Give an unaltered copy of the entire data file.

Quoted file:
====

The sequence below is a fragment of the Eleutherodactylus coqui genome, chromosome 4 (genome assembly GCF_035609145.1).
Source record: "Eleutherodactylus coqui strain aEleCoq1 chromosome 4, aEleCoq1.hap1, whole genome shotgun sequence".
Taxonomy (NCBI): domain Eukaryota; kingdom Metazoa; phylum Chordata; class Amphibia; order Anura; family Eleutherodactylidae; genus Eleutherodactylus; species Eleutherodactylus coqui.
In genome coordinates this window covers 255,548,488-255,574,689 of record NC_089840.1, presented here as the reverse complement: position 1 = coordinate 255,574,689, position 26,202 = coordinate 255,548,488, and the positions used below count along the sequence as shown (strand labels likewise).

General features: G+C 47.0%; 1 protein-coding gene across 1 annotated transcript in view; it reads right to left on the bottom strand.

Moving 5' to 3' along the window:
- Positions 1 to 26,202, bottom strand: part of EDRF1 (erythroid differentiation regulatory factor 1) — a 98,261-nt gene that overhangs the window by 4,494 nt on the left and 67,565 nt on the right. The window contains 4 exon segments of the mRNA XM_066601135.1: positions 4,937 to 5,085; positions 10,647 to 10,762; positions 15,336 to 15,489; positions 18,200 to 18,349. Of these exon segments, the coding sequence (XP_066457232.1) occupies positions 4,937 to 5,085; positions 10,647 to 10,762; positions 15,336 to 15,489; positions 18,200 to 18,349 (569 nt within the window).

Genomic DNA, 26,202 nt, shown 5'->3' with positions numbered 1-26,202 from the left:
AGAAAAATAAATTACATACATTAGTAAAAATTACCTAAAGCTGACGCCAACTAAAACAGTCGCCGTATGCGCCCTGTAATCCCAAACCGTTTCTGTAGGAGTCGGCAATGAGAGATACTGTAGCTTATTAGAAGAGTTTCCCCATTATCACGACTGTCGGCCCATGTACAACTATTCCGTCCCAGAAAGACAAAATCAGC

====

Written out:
The sequence below is a fragment of the Eleutherodactylus coqui genome, chromosome 4 (genome assembly GCF_035609145.1).
Source record: "Eleutherodactylus coqui strain aEleCoq1 chromosome 4, aEleCoq1.hap1, whole genome shotgun sequence".
Taxonomy (NCBI): domain Eukaryota; kingdom Metazoa; phylum Chordata; class Amphibia; order Anura; family Eleutherodactylidae; genus Eleutherodactylus; species Eleutherodactylus coqui.
In genome coordinates this window covers 255,548,488-255,574,689 of record NC_089840.1, presented here as the reverse complement: position 1 = coordinate 255,574,689, position 26,202 = coordinate 255,548,488, and the positions used below count along the sequence as shown (strand labels likewise).

General features: G+C 47.0%; 1 protein-coding gene across 1 annotated transcript in view; it reads right to left on the bottom strand.

Moving 5' to 3' along the window:
- Positions 1 to 26,202, bottom strand: part of EDRF1 (erythroid differentiation regulatory factor 1) — a 98,261-nt gene that overhangs the window by 4,494 nt on the left and 67,565 nt on the right. The window contains 4 exon segments of the mRNA XM_066601135.1: positions 4,937 to 5,085; positions 10,647 to 10,762; positions 15,336 to 15,489; positions 18,200 to 18,349. Of these exon segments, the coding sequence (XP_066457232.1) occupies positions 4,937 to 5,085; positions 10,647 to 10,762; positions 15,336 to 15,489; positions 18,200 to 18,349 (569 nt within the window).

Genomic DNA, 26,202 nt, shown 5'->3' with positions numbered 1-26,202 from the left:
AGAAAAATAAATTACATACATTAGTAAAAATTACCTAAAGCTGACGCCAACTAAAACAGTCGCCGTATGCGCCCTGTAATCCCAAACCGTTTCTGTAGGAGTCGGCAATGAGAGATACTGTAGCTTATTAGAAGAGTTTCCCCATTATCACGACTGTCGGCCCATGTACAACTATTCCGTCCCAGAAAGACAAAATCAGC